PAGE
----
Sony's DSLR brings down the cost of high-megapixel, full-frame photography.
How does it do against its more-expensive rivals? The A850 certainly has the edge in resolving power over Nikon's 12.1MP D700 ($2,700 street, body only), as well as the 21.1MP Canon EOS 5D Mark II ($2,700, street, body only).
But both of those top out at ISO 25,600, and serve up less noise at ISO 6400 than the A850 does at ISO 3200. In the D700's case, it showed less noise at ISO 12,800 than the A850 did at ISO 6400. So committed low-light shooters would probably be happier with the Canon or Nikon.
All three scored Excellent in color accuracy, with Canon coming out best. In AF speed, the Sony outperformed the Nikon in all but the dimmest light levels, with the Canon trailing both.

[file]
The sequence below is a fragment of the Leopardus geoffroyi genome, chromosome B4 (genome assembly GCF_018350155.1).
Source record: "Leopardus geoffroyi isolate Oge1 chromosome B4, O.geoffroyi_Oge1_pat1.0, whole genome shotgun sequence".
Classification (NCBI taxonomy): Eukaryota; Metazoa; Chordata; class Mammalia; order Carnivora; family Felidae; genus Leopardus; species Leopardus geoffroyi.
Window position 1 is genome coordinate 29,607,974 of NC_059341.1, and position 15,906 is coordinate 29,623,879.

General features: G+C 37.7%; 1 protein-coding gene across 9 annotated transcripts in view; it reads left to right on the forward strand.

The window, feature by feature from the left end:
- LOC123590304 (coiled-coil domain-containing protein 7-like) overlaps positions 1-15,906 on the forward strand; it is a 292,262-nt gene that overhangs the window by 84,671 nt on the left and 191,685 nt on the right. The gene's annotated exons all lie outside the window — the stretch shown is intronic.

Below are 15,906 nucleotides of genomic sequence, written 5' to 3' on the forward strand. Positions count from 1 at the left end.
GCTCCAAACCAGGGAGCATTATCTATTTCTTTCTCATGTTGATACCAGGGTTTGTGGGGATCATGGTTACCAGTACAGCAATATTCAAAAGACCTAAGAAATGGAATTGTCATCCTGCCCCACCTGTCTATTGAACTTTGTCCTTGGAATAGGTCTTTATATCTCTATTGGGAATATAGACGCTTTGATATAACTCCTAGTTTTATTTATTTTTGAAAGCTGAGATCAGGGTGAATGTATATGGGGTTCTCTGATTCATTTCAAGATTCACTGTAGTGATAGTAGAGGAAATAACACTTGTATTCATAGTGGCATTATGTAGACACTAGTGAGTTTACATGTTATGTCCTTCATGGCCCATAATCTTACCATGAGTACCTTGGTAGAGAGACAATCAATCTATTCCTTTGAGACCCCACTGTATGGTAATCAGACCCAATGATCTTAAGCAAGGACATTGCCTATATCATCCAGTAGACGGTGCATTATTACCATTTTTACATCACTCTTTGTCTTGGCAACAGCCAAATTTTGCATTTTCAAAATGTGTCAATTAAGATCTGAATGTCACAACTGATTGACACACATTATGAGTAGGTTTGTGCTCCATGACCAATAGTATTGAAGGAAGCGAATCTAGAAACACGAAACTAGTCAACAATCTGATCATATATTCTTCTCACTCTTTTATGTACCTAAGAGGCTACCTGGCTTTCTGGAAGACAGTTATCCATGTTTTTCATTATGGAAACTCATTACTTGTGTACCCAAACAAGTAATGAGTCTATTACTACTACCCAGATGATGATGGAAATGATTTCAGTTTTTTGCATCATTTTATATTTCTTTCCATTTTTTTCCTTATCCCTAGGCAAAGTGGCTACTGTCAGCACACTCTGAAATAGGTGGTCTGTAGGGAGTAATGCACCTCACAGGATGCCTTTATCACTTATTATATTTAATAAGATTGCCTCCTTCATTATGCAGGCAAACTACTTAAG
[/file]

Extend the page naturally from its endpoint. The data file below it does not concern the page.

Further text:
The 5D Mark II, however, has full 1920x1080p video recording, while neither the Sony nor Nikon record video at all. The Sony doesn't even offer live view, instead providing a still preview that displays changes to settings such as exposure compensation and white balance.
Sony seems to have found just the right tradeoffs to create a compelling DSLR. While any of the compromises might make a difference in some situations, together they seem like only minor quirks in the face of the A850's significant price reduction, big wideangle views, and huge pixel count-in short, a thrilling fullframe experience.